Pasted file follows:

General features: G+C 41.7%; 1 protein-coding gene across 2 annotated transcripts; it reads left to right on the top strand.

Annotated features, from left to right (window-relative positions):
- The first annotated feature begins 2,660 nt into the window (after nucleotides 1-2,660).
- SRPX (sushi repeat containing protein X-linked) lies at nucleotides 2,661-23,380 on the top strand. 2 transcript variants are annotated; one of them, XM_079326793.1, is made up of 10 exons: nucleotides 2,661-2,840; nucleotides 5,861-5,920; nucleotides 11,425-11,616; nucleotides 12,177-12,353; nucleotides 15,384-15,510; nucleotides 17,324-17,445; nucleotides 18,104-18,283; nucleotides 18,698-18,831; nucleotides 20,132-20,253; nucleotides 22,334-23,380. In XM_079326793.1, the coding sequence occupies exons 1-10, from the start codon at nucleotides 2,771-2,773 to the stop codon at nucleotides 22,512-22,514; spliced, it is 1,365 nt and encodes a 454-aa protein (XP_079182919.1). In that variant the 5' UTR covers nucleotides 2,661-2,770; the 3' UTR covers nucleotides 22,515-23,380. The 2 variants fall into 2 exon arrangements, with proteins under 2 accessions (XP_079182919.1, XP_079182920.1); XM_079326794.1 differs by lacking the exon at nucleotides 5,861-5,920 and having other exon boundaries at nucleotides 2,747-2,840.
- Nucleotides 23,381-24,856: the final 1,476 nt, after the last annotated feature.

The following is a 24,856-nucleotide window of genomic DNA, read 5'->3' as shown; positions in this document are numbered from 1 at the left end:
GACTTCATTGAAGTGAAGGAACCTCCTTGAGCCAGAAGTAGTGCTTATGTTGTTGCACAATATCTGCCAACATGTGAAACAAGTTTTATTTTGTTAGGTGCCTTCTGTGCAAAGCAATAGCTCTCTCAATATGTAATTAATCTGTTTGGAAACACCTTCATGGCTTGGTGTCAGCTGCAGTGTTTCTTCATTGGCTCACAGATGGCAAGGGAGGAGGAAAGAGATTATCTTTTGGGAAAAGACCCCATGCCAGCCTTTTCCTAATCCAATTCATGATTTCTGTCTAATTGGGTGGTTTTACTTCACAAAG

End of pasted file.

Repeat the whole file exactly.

General features: G+C 41.7%; 1 protein-coding gene across 2 annotated transcripts; it reads left to right on the top strand.

Annotated features, from left to right (window-relative positions):
- The first annotated feature begins 2,660 nt into the window (after nucleotides 1-2,660).
- SRPX (sushi repeat containing protein X-linked) lies at nucleotides 2,661-23,380 on the top strand. 2 transcript variants are annotated; one of them, XM_079326793.1, is made up of 10 exons: nucleotides 2,661-2,840; nucleotides 5,861-5,920; nucleotides 11,425-11,616; nucleotides 12,177-12,353; nucleotides 15,384-15,510; nucleotides 17,324-17,445; nucleotides 18,104-18,283; nucleotides 18,698-18,831; nucleotides 20,132-20,253; nucleotides 22,334-23,380. In XM_079326793.1, the coding sequence occupies exons 1-10, from the start codon at nucleotides 2,771-2,773 to the stop codon at nucleotides 22,512-22,514; spliced, it is 1,365 nt and encodes a 454-aa protein (XP_079182919.1). In that variant the 5' UTR covers nucleotides 2,661-2,770; the 3' UTR covers nucleotides 22,515-23,380. The 2 variants fall into 2 exon arrangements, with proteins under 2 accessions (XP_079182919.1, XP_079182920.1); XM_079326794.1 differs by lacking the exon at nucleotides 5,861-5,920 and having other exon boundaries at nucleotides 2,747-2,840.
- Nucleotides 23,381-24,856: the final 1,476 nt, after the last annotated feature.

The following is a 24,856-nucleotide window of genomic DNA, read 5'->3' as shown; positions in this document are numbered from 1 at the left end:
GACTTCATTGAAGTGAAGGAACCTCCTTGAGCCAGAAGTAGTGCTTATGTTGTTGCACAATATCTGCCAACATGTGAAACAAGTTTTATTTTGTTAGGTGCCTTCTGTGCAAAGCAATAGCTCTCTCAATATGTAATTAATCTGTTTGGAAACACCTTCATGGCTTGGTGTCAGCTGCAGTGTTTCTTCATTGGCTCACAGATGGCAAGGGAGGAGGAAAGAGATTATCTTTTGGGAAAAGACCCCATGCCAGCCTTTTCCTAATCCAATTCATGATTTCTGTCTAATTGGGTGGTTTTACTTCACAAAG